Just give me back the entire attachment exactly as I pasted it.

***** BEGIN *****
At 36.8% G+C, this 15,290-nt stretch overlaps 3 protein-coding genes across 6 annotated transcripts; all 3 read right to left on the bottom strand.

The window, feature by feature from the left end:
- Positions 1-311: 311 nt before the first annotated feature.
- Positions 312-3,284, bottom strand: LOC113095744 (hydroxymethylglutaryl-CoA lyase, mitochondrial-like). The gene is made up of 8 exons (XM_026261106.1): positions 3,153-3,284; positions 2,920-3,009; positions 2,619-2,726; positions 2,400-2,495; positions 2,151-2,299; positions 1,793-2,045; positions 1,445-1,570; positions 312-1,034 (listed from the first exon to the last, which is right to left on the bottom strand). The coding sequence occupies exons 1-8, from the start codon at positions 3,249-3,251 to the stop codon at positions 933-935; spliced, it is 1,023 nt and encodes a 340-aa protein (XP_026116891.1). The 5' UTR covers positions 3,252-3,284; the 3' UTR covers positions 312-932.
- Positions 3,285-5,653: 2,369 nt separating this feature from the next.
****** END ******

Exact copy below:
At 36.8% G+C, this 15,290-nt stretch overlaps 3 protein-coding genes across 6 annotated transcripts; all 3 read right to left on the bottom strand.

The window, feature by feature from the left end:
- Positions 1-311: 311 nt before the first annotated feature.
- Positions 312-3,284, bottom strand: LOC113095744 (hydroxymethylglutaryl-CoA lyase, mitochondrial-like). The gene is made up of 8 exons (XM_026261106.1): positions 3,153-3,284; positions 2,920-3,009; positions 2,619-2,726; positions 2,400-2,495; positions 2,151-2,299; positions 1,793-2,045; positions 1,445-1,570; positions 312-1,034 (listed from the first exon to the last, which is right to left on the bottom strand). The coding sequence occupies exons 1-8, from the start codon at positions 3,249-3,251 to the stop codon at positions 933-935; spliced, it is 1,023 nt and encodes a 340-aa protein (XP_026116891.1). The 5' UTR covers positions 3,252-3,284; the 3' UTR covers positions 312-932.
- Positions 3,285-5,653: 2,369 nt separating this feature from the next.